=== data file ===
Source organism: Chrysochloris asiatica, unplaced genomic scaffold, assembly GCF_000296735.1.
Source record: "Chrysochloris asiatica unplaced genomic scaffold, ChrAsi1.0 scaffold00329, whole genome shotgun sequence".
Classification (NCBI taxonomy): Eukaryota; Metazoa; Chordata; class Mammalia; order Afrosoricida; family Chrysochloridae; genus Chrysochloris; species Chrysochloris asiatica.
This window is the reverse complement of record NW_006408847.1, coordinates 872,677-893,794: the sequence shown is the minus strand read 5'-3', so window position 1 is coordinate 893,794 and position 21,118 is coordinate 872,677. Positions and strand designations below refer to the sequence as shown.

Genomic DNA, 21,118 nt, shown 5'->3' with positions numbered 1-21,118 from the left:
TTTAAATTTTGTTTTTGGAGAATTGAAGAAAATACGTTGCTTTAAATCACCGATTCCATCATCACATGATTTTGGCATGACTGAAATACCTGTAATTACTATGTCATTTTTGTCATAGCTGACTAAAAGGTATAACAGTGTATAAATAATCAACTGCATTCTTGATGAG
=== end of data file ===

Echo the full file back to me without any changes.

Source organism: Chrysochloris asiatica, unplaced genomic scaffold, assembly GCF_000296735.1.
Source record: "Chrysochloris asiatica unplaced genomic scaffold, ChrAsi1.0 scaffold00329, whole genome shotgun sequence".
Classification (NCBI taxonomy): Eukaryota; Metazoa; Chordata; class Mammalia; order Afrosoricida; family Chrysochloridae; genus Chrysochloris; species Chrysochloris asiatica.
This window is the reverse complement of record NW_006408847.1, coordinates 872,677-893,794: the sequence shown is the minus strand read 5'-3', so window position 1 is coordinate 893,794 and position 21,118 is coordinate 872,677. Positions and strand designations below refer to the sequence as shown.

Genomic DNA, 21,118 nt, shown 5'->3' with positions numbered 1-21,118 from the left:
TTTAAATTTTGTTTTTGGAGAATTGAAGAAAATACGTTGCTTTAAATCACCGATTCCATCATCACATGATTTTGGCATGACTGAAATACCTGTAATTACTATGTCATTTTTGTCATAGCTGACTAAAAGGTATAACAGTGTATAAATAATCAACTGCATTCTTGATGAG